"There has always been friction in most countries out here between the governor and the locally elected government," says Trevor Yearwood, a Barbadian and chief editor of the Barbados-based Caribbean News Agency. "The main problem is the amount of power the governor has. People tend to feel their governors are bent on riding roughshod over them and controlling everything. But it's limited to verbal attack. People here are peaceful."

When Alan Shave, the outgoing governor of the dependent territory of Anguilla left last October, he spoke in a farewell radio broadcast of his "often thankless and confrontational task". His term had been marked by friction with the local government, latterly over what they considered inadequate British aid following a devastating hurricane.

Describing it as "the hardest assignment of my 34-year diplomatic service career", Mr Shave said his term had been "sadly peppered with arguments and feuds". The locals called him a spoilt whiner.

One thing almost tailor-made to cause friction is the fact that the British diplomats sent out to the Caribbean are often far from Whitehall high- flyers. In the Foreign Office league, the "dependent territories" are distinctly Vauxhall Conference. Even the most prominent posting out here, governor-general of Jamaica, is considered small beer on the global diplomatic circuit. Except for Cuba, it is rare to see a British diplomat go from the Caribbean to an ambassadorial post.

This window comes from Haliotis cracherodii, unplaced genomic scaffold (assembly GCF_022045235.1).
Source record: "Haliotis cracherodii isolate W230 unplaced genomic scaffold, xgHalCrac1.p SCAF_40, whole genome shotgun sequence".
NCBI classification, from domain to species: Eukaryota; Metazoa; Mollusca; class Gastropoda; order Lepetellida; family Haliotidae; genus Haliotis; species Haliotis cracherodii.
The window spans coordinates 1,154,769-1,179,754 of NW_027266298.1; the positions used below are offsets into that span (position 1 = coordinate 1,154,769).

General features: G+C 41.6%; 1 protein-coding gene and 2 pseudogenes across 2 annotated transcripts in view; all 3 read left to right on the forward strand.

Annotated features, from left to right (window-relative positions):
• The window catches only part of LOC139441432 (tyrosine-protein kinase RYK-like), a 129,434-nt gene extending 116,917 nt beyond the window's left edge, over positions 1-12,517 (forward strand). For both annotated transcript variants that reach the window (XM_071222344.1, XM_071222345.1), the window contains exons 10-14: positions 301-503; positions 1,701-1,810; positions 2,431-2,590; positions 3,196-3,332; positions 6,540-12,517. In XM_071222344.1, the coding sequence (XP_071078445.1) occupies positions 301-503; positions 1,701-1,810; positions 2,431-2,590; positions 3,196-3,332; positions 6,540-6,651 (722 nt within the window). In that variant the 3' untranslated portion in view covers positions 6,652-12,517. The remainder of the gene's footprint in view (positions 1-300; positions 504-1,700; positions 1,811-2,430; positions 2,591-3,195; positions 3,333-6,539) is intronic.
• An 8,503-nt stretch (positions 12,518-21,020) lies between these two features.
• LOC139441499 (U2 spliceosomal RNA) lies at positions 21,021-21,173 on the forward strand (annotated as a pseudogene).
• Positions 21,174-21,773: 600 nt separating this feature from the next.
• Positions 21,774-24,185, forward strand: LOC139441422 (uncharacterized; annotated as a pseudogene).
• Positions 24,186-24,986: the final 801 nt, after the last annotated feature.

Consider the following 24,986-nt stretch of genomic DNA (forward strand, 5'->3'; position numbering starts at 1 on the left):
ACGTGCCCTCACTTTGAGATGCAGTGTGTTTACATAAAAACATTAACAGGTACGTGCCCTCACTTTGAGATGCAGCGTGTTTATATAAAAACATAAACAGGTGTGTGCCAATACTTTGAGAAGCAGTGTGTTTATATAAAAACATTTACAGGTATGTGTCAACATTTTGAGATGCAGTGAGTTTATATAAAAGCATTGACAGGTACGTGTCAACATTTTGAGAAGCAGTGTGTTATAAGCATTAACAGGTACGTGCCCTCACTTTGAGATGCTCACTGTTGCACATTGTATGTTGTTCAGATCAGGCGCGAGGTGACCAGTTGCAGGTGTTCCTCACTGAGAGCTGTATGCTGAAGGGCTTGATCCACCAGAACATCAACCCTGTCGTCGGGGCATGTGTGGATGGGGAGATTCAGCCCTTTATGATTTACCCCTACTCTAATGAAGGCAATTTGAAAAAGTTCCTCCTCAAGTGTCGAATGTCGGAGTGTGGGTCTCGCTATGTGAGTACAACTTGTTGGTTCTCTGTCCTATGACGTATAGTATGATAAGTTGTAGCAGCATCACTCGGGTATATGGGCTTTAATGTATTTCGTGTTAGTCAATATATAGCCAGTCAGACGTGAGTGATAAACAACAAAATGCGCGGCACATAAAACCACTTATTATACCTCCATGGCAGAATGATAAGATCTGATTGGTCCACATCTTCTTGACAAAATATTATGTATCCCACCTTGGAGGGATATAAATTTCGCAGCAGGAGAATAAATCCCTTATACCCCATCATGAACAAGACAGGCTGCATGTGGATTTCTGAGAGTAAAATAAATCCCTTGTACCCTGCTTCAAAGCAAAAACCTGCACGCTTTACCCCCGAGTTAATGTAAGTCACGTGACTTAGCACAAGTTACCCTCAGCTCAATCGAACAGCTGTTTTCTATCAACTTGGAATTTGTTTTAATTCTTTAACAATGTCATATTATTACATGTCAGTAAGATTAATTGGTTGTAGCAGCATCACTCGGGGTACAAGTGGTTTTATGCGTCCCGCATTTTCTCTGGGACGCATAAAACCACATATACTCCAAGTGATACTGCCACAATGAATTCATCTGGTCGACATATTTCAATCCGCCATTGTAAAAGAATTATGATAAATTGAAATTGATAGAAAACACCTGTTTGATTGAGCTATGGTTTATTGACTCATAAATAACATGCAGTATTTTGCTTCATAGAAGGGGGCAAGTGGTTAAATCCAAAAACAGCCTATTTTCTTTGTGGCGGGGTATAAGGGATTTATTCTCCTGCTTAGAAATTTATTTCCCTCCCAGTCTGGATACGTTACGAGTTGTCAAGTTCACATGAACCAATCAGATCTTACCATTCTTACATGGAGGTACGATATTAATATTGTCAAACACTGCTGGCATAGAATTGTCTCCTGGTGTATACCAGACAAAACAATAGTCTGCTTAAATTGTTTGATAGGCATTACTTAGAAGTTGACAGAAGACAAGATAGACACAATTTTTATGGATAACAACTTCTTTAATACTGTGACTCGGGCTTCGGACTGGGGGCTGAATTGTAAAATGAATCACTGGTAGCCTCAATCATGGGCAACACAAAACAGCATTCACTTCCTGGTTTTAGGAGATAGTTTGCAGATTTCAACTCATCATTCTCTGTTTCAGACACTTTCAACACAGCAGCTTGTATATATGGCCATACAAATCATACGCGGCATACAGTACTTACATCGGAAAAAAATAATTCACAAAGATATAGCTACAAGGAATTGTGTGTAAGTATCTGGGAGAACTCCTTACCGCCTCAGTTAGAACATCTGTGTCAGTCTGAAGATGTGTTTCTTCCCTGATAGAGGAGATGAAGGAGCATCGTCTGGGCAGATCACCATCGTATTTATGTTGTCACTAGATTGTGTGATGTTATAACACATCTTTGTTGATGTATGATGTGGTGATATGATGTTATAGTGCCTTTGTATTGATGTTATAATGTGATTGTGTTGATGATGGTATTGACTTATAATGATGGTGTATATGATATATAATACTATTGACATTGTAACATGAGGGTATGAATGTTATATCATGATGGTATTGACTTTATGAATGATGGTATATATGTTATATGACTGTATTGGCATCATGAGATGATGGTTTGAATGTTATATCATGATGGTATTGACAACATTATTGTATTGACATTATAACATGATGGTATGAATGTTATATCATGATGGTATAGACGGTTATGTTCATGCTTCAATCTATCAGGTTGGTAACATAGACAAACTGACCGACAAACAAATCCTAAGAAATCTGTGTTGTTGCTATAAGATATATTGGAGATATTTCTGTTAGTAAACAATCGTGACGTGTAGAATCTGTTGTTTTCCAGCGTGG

In the Turks and Caicos, unrest is essentially aimed at having Mr Bourke replaced, but there have also been renewed calls for independence. The protests have led Mr Bourke to employ British bodyguards and to ready a contingency force of 100 policemen from Manchester in case the campaign turns violent.

So far, there is no sign of that, but growing vocal opposition makes it almost certain that Mr Bourke, governor since 1993, will pass on the swan-feathered hat in September when he has completed the traditional minimum three-year term. His successor could be in for a rough ride.

The governor's emphasis on developing the island of Providenciales, the burgeoning tourism and business centre that locals call "Provo", has caused some resentment among residents of the principal island, Grand Turk - half an hour away in a light aircraftMany of them are moving to Providenciales in search of work in the tourism sector.